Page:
David Barton Controversy: Gregg Frazer Weighs In on Jefferson and Christianity; Barton Responds

Gregg Frazer is a professor of history at the conservative Master’s College in CA. His book Religious Beliefs of America’s Founders provides a fine historical treatment of the founders and their religious views. Frazer coined the term “theistic rationalism” to describe the religious perspective of many of the founders. On Friday, World Magazine published a short response to David Barton on the subject of Thomas Jefferson’s religious beliefs. It is an important contribution to the ongoing coverage World has provided on the David Barton controversy.
As we did in Getting Jefferson Right, Jefferson does not leave us in the dark about his religious influences. He points to Joseph Priestley and Conyers Middleton as foundations of his beliefs. Both of these men denied the orthodox Christian position. In The Jefferson Lies, Barton does not tell readers about Jefferson’s statement to this effect.
Rather quickly, Barton replied on the World website. His reply seemed to signal that he was going to bow out of the discussion.

Throckmorton’s original assault on my book managed to avoid its major points and instead criticize minor and even obscure facts, and this new attack by Frazer seems to suggest that this “debate” may become a never-ending discussion over less and less. With so many important cultural battles that desperately need our focused attention, it seems a misuse of time and energy to continue arguing over relatively inconsequential points with those who profess to hold the same common Christian values, so I will now resume my efforts attempting to beat back the secularist progressive movement that wrongly invokes Jefferson in their efforts to expunge any presence of faith from the public square.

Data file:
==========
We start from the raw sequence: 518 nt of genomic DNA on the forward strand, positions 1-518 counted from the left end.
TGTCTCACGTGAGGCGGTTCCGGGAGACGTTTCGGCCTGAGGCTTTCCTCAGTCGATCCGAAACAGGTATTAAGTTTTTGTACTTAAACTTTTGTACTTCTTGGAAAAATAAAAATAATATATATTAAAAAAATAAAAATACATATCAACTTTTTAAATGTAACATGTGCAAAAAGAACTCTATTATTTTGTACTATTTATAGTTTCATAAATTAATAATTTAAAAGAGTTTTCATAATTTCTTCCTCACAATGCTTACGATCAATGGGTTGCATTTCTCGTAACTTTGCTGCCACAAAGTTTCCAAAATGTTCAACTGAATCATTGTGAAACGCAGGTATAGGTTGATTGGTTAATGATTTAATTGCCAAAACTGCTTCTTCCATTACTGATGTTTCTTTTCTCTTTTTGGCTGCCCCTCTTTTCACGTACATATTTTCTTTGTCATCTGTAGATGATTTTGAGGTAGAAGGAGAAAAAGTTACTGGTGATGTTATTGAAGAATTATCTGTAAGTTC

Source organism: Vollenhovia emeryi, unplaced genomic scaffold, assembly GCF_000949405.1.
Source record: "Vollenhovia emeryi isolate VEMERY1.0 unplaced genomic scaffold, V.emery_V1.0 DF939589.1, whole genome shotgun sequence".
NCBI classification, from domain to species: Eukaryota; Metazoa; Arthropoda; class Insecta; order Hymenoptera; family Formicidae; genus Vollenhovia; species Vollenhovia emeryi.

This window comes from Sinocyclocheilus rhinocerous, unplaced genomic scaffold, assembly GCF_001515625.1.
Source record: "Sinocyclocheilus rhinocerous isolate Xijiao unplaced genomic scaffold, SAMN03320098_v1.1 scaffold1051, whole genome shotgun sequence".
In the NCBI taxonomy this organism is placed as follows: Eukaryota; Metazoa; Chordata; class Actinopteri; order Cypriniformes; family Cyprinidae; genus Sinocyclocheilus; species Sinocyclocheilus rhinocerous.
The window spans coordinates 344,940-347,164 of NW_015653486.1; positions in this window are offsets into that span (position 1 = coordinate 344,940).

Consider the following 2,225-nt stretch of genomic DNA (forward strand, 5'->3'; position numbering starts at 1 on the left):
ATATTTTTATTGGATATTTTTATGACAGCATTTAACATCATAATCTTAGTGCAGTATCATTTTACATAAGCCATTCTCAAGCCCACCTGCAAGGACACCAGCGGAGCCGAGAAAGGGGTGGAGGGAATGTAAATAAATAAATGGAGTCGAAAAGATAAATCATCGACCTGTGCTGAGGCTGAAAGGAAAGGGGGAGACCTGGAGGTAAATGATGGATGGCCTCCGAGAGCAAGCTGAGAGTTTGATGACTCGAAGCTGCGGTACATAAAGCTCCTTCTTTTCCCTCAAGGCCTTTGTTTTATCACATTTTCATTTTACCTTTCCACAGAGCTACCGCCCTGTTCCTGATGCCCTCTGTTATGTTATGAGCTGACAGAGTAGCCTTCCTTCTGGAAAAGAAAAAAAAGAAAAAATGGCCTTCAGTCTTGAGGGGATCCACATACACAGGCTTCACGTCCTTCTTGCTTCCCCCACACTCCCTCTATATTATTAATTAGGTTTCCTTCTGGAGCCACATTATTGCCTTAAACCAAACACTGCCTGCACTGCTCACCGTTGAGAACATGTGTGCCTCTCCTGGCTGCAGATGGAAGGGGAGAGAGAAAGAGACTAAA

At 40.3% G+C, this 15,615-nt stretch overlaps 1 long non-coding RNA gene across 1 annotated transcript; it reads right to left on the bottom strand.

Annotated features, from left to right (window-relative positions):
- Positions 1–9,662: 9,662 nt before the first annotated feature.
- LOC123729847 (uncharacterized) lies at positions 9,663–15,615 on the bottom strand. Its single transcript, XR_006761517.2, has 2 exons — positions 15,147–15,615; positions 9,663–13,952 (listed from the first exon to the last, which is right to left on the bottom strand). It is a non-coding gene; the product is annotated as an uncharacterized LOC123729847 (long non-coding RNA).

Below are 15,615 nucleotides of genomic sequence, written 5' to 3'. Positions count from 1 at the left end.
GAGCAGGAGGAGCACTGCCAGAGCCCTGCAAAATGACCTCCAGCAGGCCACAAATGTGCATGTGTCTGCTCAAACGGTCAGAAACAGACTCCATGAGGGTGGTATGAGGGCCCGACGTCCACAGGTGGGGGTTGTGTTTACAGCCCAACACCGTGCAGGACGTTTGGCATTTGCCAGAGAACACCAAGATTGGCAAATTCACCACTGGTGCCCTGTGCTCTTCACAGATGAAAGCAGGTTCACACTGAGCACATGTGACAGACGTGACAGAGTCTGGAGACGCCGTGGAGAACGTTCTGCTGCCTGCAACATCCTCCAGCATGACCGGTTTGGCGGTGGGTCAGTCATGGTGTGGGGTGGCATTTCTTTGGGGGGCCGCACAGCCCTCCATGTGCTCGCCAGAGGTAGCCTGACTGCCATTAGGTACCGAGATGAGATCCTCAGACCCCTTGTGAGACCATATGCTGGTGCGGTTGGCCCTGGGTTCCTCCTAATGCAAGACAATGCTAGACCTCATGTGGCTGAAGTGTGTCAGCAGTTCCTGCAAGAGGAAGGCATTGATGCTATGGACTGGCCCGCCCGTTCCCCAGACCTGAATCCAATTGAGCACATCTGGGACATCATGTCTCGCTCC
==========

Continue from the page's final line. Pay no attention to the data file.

Shorter Barton: These critics are straining at minutiae so I am going back to more important matters. If evangelical leaders let him get away with this, it will be an effective strategy.  If he can spin all of this as picky detail with no real relevance then he will be able to continue misrepresenting the facts in order to “beat back the secularist agenda.” Inasmuch as evangelicals allow this, we have no claim to provide a moral stance (something many outside the community say has already happened).
With that in mind, I want to thank Marvin Olasky and the folks at World Magazine for keeping this issue before the community.